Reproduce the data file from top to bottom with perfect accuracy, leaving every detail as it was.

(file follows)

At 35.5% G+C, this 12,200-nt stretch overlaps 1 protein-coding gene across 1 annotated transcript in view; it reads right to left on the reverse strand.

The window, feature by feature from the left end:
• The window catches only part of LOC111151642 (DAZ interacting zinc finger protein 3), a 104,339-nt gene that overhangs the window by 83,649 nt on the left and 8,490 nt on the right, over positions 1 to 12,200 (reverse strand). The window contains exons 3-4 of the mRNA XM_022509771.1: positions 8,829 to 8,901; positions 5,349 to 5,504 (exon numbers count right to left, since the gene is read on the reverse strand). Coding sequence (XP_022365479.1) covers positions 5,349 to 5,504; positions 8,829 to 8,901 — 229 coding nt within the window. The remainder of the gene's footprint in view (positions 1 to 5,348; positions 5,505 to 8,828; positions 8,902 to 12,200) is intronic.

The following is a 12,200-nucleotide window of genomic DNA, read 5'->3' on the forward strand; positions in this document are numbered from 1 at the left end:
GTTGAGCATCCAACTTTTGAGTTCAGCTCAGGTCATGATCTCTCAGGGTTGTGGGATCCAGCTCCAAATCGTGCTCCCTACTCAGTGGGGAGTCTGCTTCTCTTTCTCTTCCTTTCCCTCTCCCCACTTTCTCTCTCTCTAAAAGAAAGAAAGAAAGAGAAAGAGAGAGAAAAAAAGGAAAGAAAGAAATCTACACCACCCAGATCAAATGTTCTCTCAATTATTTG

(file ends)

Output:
At 35.5% G+C, this 12,200-nt stretch overlaps 1 protein-coding gene across 1 annotated transcript in view; it reads right to left on the reverse strand.

The window, feature by feature from the left end:
• The window catches only part of LOC111151642 (DAZ interacting zinc finger protein 3), a 104,339-nt gene that overhangs the window by 83,649 nt on the left and 8,490 nt on the right, over positions 1 to 12,200 (reverse strand). The window contains exons 3-4 of the mRNA XM_022509771.1: positions 8,829 to 8,901; positions 5,349 to 5,504 (exon numbers count right to left, since the gene is read on the reverse strand). Coding sequence (XP_022365479.1) covers positions 5,349 to 5,504; positions 8,829 to 8,901 — 229 coding nt within the window. The remainder of the gene's footprint in view (positions 1 to 5,348; positions 5,505 to 8,828; positions 8,902 to 12,200) is intronic.

The following is a 12,200-nucleotide window of genomic DNA, read 5'->3' on the forward strand; positions in this document are numbered from 1 at the left end:
GTTGAGCATCCAACTTTTGAGTTCAGCTCAGGTCATGATCTCTCAGGGTTGTGGGATCCAGCTCCAAATCGTGCTCCCTACTCAGTGGGGAGTCTGCTTCTCTTTCTCTTCCTTTCCCTCTCCCCACTTTCTCTCTCTCTAAAAGAAAGAAAGAAAGAGAAAGAGAGAGAAAAAAAGGAAAGAAAGAAATCTACACCACCCAGATCAAATGTTCTCTCAATTATTTG